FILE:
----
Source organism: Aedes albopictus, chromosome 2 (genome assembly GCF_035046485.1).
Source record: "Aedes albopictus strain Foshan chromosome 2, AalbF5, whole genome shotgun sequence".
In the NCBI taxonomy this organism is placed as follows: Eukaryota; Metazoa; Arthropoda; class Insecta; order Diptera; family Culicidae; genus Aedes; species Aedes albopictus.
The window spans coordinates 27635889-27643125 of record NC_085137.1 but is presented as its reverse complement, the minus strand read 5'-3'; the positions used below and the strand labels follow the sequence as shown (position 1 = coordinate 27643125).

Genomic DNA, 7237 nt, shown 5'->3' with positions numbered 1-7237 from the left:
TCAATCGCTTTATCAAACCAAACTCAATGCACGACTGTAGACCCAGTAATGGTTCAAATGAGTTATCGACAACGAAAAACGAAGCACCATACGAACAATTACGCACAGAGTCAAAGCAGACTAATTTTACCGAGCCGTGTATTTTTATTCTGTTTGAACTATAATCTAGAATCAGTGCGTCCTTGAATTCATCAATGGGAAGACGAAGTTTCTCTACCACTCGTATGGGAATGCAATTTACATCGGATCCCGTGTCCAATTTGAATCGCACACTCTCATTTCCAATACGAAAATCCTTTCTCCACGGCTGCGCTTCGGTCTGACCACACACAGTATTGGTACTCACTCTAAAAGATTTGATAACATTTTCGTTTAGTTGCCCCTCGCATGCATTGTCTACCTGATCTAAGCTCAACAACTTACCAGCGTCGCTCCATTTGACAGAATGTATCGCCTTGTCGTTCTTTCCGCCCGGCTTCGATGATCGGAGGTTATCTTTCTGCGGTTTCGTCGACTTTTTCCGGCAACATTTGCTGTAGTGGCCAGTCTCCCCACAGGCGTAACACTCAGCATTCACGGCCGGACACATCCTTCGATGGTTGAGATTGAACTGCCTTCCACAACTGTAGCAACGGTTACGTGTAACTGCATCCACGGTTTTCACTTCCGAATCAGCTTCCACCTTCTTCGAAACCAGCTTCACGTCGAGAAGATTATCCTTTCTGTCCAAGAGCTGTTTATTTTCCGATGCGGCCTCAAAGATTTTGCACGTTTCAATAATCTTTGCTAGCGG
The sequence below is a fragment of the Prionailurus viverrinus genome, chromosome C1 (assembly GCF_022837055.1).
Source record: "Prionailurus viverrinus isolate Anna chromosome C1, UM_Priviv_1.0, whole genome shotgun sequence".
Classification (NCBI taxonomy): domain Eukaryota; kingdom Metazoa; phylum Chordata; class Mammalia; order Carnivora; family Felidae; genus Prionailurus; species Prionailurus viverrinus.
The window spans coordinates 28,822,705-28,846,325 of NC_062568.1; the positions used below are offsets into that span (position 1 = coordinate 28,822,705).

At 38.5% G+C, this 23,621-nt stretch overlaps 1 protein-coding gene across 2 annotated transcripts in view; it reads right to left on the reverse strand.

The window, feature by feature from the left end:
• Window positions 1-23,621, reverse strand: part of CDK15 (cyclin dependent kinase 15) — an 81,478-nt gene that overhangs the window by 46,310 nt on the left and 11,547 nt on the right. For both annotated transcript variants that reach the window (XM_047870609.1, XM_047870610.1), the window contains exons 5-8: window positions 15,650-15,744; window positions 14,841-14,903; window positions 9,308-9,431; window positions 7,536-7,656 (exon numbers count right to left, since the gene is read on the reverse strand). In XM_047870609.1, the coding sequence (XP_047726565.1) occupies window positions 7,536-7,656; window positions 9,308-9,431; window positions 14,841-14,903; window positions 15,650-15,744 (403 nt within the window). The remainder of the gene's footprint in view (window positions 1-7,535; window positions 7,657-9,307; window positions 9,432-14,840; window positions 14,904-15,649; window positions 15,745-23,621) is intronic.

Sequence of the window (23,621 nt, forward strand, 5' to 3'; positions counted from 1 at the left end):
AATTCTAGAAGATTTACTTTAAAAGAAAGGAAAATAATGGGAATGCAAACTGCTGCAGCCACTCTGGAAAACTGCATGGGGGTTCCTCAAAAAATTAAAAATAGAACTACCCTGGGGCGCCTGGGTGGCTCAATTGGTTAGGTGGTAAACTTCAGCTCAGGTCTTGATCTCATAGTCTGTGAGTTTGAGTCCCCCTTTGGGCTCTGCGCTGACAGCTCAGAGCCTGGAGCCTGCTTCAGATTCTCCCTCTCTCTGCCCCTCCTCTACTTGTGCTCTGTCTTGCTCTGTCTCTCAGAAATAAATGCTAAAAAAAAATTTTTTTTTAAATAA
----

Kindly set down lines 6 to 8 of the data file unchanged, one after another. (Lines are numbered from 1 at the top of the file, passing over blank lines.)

TCAATCGCTTTATCAAACCAAACTCAATGCACGACTGTAGACCCAGTAATGGTTCAAATGAGTTATCGACAACGAAAAACGAAGCACCATACGAACAATTACGCACAGAGTCAAAGCAGACTAATTTTACCGAGCCGTGTATTTTTATTCTGTTTGAACTATAATCTAGAATCAGTGCGTCCTTGAATTCATCAATGGGAAGACGAAGTTTCTCTACCACTCGTATGGGAATGCAATTTACATCGGATCCCGTGTCCAATTTGAATCGCACACTCTCATTTCCAATACGAAAATCCTTTCTCCACGGCTGCGCTTCGGTCTGACCACACACAGTATTGGTACTCACTCTAAAAGATTTGATAACATTTTCGTTTAGTTGCCCCTCGCATGCATTGTCTACCTGATCTAAGCTCAACAACTTACCAGCGTCGCTCCATTTGACAGAATGTATCGCCTTGTCGTTCTTTCCGCCCGGCTTCGATGATCGGAGGTTATCTTTCTGCGGTTTCGTCGACTTTTTCCGGCAACATTTGCTGTAGTGGCCAGTCTCCCCACAGGCGTAACACTCAGCATTCACGGCCGGACACATCCTTCGATGGTTGAGATTGAACTGCCTTCCACAACTGTAGCAACGGTTACGTGTAACTGCATCCACGGTTTTCACTTCCGAATCAGCTTCCACCTTCTTCGAAACCAGCTTCACGTCGAGAAGATTATCCTTTCTGTCCAAGAGCTGTTTATTTTCCGATGCGGCCTCAAAGATTTTGCACGTTTCAATAATCTTTGCTAGCGG
The sequence below is a fragment of the Prionailurus viverrinus genome, chromosome C1 (assembly GCF_022837055.1).
Source record: "Prionailurus viverrinus isolate Anna chromosome C1, UM_Priviv_1.0, whole genome shotgun sequence".